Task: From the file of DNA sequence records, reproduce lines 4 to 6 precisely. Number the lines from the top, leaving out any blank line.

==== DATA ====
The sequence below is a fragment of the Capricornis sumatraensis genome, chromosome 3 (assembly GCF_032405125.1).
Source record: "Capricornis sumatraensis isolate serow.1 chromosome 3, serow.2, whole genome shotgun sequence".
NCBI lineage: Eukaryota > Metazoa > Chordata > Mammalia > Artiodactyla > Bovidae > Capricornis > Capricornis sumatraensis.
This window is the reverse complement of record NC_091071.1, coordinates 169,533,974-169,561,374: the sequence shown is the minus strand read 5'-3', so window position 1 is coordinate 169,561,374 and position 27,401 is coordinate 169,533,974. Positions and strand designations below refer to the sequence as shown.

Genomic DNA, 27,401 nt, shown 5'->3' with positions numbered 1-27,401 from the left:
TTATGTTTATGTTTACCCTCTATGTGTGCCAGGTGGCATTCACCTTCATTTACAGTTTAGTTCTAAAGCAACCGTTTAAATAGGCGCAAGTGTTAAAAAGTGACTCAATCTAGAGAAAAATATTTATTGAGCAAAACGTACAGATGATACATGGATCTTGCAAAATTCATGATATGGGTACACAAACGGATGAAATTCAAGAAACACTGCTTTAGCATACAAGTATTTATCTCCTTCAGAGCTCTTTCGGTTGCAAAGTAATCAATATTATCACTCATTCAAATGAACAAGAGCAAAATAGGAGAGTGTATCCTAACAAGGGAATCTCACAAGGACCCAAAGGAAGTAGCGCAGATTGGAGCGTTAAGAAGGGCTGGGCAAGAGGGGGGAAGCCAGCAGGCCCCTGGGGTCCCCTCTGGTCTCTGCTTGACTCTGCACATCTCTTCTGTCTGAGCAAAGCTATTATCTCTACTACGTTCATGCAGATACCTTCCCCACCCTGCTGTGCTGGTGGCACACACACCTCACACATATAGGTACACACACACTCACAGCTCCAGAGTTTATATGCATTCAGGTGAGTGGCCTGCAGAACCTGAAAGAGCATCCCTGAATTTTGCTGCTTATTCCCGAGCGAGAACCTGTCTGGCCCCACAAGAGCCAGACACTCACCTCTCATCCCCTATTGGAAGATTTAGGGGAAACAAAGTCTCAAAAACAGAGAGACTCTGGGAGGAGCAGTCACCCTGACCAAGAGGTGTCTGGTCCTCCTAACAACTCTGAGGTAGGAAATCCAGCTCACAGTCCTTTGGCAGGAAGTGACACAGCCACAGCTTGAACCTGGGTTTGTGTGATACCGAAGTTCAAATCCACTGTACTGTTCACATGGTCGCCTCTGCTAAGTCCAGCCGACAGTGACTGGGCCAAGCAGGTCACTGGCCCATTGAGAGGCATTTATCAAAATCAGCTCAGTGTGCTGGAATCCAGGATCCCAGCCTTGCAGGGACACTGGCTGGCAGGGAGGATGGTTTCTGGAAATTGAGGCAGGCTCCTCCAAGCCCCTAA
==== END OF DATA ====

This window is the reverse complement of record NC_091071.1, coordinates 169,533,974-169,561,374: the sequence shown is the minus strand read 5'-3', so window position 1 is coordinate 169,561,374 and position 27,401 is coordinate 169,533,974. Positions and strand designations below refer to the sequence as shown.

Genomic DNA, 27,401 nt, shown 5'->3' with positions numbered 1-27,401 from the left:
TTATGTTTATGTTTACCCTCTATGTGTGCCAGGTGGCATTCACCTTCATTTACAGTTTAGTTCTAAAGCAACCGTTTAAATAGGCGCAAGTGTTAAAAAGTGACTCAATCTAGAGAAAAATATTTATTGAGCAAAACGTACAGATGATACATGGATCTTGCAAAATTCATGATATGGGTACACAAACGGATGAAATTCAAGAAACACTGCTTTAGCATACAAGTATTTATCTCCTTCAGAGCTCTTTCGGTTGCAAAGTAATCAATATTATCACTCATTCAAATGAACAAGAGCAAAATAGGAGAGTGTATCCTAACAAGGGAATCTCACAAGGACCCAAAGGAAGTAGCGCAGATTGGAGCGTTAAGAAGGGCTGGGCAAGAGGGGGGAAGCCAGCAGGCCCCTGGGGTCCCCTCTGGTCTCTGCTTGACTCTGCACATCTCTTCTGTCTGAGCAAAGCTATTATCTCTACTACGTTCATGCAGATACCTTCCCCACCCTGCTGTGCTGGTGGCACACACACCTCACACATATAGGTACACACACACTCACAGCTCCAGAGTTTATATGCATTCAGGTGAGTGGCCTGCAGAACCTGAAAGAGCATCCCTGAATTTTGCTGCTTATTCCCGAGCGAGAACCTGTCTGGCCCCACAAGAGCCAGACACTCACCTCTCATCCCCTATTGGAAGATTTAGGGGAAACAAAGTCTCAAAAACAGAGAGACTCTGGGAGGAGCAGTCACCCTGACCAAGAGGTGTCTGGTCCTCCTAACAACTCTGAGGTAGGAAATCCAGCTCACAGTCCTTTGGCAGGAAGTGACACAGCCACAGCTTGAACCTGGGTTTGTGTGATACCGAAGTTCAAATCCACTGTACTGTTCACATGGTCGCCTCTGCTAAGTCCAGCCGACAGTGACTGGGCCAAGCAGGTCACTGGCCCATTGAGAGGCATTTATCAAAATCAGCTCAGTGTGCTGGAATCCAGGATCCCAGCCTTGCAGGGACACTGGCTGGCAGGGAGGATGGTTTCTGGAAATTGAGGCAGGCTCCTCCAAGCCCCTAA